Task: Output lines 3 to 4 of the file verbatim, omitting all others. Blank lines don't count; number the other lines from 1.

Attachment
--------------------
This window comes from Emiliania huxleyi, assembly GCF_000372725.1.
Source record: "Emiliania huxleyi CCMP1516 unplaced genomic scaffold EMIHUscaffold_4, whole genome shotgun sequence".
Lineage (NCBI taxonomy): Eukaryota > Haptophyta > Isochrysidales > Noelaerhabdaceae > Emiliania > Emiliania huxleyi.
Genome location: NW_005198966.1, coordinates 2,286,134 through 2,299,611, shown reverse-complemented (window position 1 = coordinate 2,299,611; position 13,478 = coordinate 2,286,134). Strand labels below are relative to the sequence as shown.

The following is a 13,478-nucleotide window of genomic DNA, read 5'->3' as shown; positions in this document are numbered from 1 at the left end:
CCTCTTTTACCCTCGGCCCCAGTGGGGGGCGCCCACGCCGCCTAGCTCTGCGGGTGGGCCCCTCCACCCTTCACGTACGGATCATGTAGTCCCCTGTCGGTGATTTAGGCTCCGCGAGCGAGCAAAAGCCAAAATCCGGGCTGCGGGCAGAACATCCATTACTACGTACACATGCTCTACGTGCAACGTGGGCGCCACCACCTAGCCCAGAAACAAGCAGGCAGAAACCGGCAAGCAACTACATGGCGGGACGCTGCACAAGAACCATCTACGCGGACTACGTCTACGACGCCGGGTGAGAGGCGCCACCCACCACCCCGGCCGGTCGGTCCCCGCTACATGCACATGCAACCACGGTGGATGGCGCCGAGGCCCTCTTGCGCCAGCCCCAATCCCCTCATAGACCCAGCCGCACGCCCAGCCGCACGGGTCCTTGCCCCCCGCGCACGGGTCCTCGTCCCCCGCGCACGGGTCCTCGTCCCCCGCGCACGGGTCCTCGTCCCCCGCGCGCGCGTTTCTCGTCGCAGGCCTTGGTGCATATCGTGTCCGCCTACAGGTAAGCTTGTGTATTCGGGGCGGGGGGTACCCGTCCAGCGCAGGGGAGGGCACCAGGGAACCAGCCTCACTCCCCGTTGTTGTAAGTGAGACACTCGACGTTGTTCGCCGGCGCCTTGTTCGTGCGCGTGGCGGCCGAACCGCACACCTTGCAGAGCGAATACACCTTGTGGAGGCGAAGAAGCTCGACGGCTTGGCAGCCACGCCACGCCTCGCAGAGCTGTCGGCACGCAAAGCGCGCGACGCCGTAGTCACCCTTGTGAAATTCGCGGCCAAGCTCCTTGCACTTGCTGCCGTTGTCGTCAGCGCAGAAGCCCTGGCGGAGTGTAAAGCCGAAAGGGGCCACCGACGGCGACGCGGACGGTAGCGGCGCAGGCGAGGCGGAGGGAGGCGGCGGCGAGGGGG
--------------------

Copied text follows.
Lineage (NCBI taxonomy): Eukaryota > Haptophyta > Isochrysidales > Noelaerhabdaceae > Emiliania > Emiliania huxleyi.
Genome location: NW_005198966.1, coordinates 2,286,134 through 2,299,611, shown reverse-complemented (window position 1 = coordinate 2,299,611; position 13,478 = coordinate 2,286,134). Strand labels below are relative to the sequence as shown.